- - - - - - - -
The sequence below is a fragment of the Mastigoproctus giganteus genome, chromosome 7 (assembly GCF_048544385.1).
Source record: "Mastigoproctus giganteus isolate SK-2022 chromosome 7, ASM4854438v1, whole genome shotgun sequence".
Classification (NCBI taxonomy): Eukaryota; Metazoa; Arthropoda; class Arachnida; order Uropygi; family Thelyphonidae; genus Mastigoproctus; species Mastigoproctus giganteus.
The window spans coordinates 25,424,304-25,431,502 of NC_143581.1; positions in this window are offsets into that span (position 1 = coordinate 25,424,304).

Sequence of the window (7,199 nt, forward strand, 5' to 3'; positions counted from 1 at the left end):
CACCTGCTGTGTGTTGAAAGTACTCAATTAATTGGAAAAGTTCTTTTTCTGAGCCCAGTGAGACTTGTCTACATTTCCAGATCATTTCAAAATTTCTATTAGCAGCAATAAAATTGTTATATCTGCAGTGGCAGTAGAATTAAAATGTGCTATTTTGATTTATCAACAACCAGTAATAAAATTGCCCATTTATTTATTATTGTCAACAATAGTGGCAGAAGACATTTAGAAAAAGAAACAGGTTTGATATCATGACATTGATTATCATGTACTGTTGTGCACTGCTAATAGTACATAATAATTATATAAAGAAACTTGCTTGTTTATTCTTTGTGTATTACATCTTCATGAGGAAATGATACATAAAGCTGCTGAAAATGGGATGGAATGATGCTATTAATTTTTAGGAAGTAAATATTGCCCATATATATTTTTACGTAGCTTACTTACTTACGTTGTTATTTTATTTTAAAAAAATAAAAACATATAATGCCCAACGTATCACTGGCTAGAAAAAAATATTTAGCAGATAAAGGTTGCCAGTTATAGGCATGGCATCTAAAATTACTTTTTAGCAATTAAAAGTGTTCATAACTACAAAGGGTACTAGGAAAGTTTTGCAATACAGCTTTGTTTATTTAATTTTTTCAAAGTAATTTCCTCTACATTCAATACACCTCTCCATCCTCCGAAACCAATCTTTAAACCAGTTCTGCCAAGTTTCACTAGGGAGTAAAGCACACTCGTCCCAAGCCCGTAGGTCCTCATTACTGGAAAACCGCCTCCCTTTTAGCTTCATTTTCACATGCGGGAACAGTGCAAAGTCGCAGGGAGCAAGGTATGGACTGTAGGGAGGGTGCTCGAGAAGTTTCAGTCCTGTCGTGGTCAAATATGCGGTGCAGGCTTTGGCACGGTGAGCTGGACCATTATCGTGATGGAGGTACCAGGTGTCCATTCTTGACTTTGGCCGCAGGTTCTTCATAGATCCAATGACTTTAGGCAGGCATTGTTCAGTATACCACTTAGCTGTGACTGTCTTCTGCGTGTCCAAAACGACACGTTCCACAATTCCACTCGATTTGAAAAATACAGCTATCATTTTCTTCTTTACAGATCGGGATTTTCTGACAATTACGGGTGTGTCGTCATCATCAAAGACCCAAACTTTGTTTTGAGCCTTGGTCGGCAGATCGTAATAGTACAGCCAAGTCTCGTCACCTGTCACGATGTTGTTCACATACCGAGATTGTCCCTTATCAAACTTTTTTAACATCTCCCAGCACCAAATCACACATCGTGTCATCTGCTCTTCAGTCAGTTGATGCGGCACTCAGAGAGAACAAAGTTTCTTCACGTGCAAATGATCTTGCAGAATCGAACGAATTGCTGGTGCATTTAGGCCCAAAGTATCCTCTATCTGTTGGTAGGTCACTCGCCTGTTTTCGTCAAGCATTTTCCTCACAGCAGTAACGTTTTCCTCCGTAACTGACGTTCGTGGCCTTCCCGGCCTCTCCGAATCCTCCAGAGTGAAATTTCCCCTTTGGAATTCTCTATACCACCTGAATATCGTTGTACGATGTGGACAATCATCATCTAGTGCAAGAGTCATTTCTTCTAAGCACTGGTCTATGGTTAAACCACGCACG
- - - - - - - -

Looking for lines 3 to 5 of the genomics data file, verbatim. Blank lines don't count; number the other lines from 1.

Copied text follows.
Classification (NCBI taxonomy): Eukaryota; Metazoa; Arthropoda; class Arachnida; order Uropygi; family Thelyphonidae; genus Mastigoproctus; species Mastigoproctus giganteus.
The window spans coordinates 25,424,304-25,431,502 of NC_143581.1; positions in this window are offsets into that span (position 1 = coordinate 25,424,304).

Sequence of the window (7,199 nt, forward strand, 5' to 3'; positions counted from 1 at the left end):